Monday, December 5, 2011


Fig. 1-4 Hero’s engine - probably the earliest
form of jet reaction.
6. Jet propulsion is a practical application of Sir Isaac Newton’s third law of motion which states that, ’for every force acting on a body there is an opposite and equal reaction’. For aircraft propulsion, the ’body’ is atmospheric air that is caused to accelerate as it passes through the engine. The force required to give this acceleration has an equal effect in the opposite direction acting on the apparatus producing the acceleration. A jet engine produces thrust in a similar way to the engine/propeller combination. Both propel the aircraft by thrusting a large weight of air backwards (fig. 1-3), one in the form of a large air slipstream at comparatively low speed and the other in the form of a jet of gas at very high speed.
7. This same principle of reaction occurs in all forms of movement and has been usefully applied in many ways. The earliest known example of jet reaction is that of Hero’s engine (fig. 1-4) produced as a toy in 120 B.C. This toy showed how the momentum of steam issuing from a number of jets could impart an equal and opposite reaction to the jets themselves, thus causing the engine to revolve.
Fig. 1-5 A garden sprinkler rotated by the
reaction of the water jets.
8. The familiar whirling garden sprinkler (fig. 1-5) isa more practical example of this principle, for themechanism rotates by virtue of the reaction to thewater jets. The high pressure jets of modern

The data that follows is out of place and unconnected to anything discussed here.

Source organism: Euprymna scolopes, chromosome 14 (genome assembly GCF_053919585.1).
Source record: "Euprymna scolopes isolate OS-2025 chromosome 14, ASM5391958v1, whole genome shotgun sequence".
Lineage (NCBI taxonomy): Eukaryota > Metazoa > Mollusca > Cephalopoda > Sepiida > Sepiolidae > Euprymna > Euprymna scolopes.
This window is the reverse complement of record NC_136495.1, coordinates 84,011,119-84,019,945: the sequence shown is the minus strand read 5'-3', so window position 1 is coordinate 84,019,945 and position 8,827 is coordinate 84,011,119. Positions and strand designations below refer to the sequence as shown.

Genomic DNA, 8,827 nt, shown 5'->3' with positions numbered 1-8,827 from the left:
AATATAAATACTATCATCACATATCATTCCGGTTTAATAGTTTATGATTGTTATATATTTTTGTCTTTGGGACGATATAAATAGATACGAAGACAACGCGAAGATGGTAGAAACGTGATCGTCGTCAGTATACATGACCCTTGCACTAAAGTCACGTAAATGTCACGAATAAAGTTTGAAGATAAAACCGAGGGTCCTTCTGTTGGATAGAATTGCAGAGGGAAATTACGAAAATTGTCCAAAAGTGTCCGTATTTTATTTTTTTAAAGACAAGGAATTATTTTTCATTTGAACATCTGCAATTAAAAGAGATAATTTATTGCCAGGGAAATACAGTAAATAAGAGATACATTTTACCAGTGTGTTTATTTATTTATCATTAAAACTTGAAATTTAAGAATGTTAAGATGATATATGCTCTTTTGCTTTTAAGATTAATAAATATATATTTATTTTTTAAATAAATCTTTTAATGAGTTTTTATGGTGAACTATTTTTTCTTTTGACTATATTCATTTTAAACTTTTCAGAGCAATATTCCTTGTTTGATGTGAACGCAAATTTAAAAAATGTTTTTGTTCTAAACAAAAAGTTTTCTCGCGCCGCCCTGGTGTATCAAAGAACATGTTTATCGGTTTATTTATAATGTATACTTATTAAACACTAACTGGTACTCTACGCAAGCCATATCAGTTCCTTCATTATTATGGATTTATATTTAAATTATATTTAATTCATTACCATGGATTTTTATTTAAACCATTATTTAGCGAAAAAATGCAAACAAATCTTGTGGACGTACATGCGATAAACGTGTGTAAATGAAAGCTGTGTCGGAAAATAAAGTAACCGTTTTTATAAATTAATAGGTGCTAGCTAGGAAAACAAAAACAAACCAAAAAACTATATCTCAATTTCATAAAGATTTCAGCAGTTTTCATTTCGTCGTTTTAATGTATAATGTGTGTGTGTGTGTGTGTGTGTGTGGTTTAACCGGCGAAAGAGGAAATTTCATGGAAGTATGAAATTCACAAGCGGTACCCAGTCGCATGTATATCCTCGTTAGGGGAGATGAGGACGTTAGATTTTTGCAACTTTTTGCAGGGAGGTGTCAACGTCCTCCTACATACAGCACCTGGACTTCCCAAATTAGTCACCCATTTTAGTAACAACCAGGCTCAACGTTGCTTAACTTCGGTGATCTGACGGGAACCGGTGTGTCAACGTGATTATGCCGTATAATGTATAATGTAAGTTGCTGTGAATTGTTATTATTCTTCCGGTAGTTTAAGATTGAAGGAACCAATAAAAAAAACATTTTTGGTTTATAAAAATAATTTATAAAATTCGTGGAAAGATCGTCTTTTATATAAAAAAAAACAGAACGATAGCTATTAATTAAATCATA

firefightingequipment are an example of ’jet reaction’,for often, due to the reaction of the water jet, the hosecannot be held or controlled by one fireman. Perhapsthe simplest illustration of this principle is afforded bythe carnival balloon which, when the air or gas isreleased, rushes rapidly away in the directionopposite to the jet.
9. Jet reaction is definitely an internal phenomenon and does not, as is frequently assumed, result from the pressure of the jet on the atmosphere. In fact, the jet propulsion engine, whether rocket, athodyd, or turbo-jet, is a piece of apparatus designed to accelerate a stream of air or gas and to expel it at high velocity. There are, of course, a number of ways of doing this, as described in Part 2, but in all instances the resultant reaction or thrust exerted on the engine is proportional to the mass or weight of air expelled by the engine and to the velocity change imparted to it. In other words, the same thrust can be provided either by giving a large mass of air a little extra velocity or a small mass of air a large extra velocity. In practice the former is preferred, since by lowering the jet velocity relative to the atmosphere a higher propulsive efficiency is obtained.


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